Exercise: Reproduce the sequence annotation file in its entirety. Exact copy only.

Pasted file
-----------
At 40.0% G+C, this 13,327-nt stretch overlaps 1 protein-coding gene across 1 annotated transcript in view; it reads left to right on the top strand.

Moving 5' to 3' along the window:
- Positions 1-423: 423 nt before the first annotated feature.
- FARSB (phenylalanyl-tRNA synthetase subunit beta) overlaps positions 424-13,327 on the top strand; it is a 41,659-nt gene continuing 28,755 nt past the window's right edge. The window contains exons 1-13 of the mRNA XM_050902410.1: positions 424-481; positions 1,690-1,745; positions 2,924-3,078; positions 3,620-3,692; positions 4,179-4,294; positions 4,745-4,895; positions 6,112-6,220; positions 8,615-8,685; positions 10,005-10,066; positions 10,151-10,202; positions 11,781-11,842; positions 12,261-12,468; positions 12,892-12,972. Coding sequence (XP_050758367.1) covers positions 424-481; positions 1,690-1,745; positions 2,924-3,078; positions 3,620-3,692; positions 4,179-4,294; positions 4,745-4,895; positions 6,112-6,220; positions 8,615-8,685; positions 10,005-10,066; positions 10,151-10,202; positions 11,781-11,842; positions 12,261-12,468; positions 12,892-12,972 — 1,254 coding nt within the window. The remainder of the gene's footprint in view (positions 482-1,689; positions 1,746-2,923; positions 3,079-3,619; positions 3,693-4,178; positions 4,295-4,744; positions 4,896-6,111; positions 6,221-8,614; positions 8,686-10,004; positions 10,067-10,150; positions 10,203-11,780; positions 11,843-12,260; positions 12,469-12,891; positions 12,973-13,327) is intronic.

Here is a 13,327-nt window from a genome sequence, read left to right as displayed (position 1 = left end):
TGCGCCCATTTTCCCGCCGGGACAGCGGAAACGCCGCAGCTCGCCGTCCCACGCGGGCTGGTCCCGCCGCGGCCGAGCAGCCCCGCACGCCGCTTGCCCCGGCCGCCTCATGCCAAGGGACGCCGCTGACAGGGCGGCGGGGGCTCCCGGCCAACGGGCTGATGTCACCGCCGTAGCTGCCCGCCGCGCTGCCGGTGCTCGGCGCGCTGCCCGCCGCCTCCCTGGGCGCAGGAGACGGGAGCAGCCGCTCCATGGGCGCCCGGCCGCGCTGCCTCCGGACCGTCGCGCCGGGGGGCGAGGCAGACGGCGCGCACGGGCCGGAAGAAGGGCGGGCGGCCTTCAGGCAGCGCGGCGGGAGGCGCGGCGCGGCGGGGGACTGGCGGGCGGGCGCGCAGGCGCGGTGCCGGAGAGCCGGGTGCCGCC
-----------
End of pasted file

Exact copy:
At 40.0% G+C, this 13,327-nt stretch overlaps 1 protein-coding gene across 1 annotated transcript in view; it reads left to right on the top strand.

Moving 5' to 3' along the window:
- Positions 1-423: 423 nt before the first annotated feature.
- FARSB (phenylalanyl-tRNA synthetase subunit beta) overlaps positions 424-13,327 on the top strand; it is a 41,659-nt gene continuing 28,755 nt past the window's right edge. The window contains exons 1-13 of the mRNA XM_050902410.1: positions 424-481; positions 1,690-1,745; positions 2,924-3,078; positions 3,620-3,692; positions 4,179-4,294; positions 4,745-4,895; positions 6,112-6,220; positions 8,615-8,685; positions 10,005-10,066; positions 10,151-10,202; positions 11,781-11,842; positions 12,261-12,468; positions 12,892-12,972. Coding sequence (XP_050758367.1) covers positions 424-481; positions 1,690-1,745; positions 2,924-3,078; positions 3,620-3,692; positions 4,179-4,294; positions 4,745-4,895; positions 6,112-6,220; positions 8,615-8,685; positions 10,005-10,066; positions 10,151-10,202; positions 11,781-11,842; positions 12,261-12,468; positions 12,892-12,972 — 1,254 coding nt within the window. The remainder of the gene's footprint in view (positions 482-1,689; positions 1,746-2,923; positions 3,079-3,619; positions 3,693-4,178; positions 4,295-4,744; positions 4,896-6,111; positions 6,221-8,614; positions 8,686-10,004; positions 10,067-10,150; positions 10,203-11,780; positions 11,843-12,260; positions 12,469-12,891; positions 12,973-13,327) is intronic.

Here is a 13,327-nt window from a genome sequence, read left to right as displayed (position 1 = left end):
TGCGCCCATTTTCCCGCCGGGACAGCGGAAACGCCGCAGCTCGCCGTCCCACGCGGGCTGGTCCCGCCGCGGCCGAGCAGCCCCGCACGCCGCTTGCCCCGGCCGCCTCATGCCAAGGGACGCCGCTGACAGGGCGGCGGGGGCTCCCGGCCAACGGGCTGATGTCACCGCCGTAGCTGCCCGCCGCGCTGCCGGTGCTCGGCGCGCTGCCCGCCGCCTCCCTGGGCGCAGGAGACGGGAGCAGCCGCTCCATGGGCGCCCGGCCGCGCTGCCTCCGGACCGTCGCGCCGGGGGGCGAGGCAGACGGCGCGCACGGGCCGGAAGAAGGGCGGGCGGCCTTCAGGCAGCGCGGCGGGAGGCGCGGCGCGGCGGGGGACTGGCGGGCGGGCGCGCAGGCGCGGTGCCGGAGAGCCGGGTGCCGCC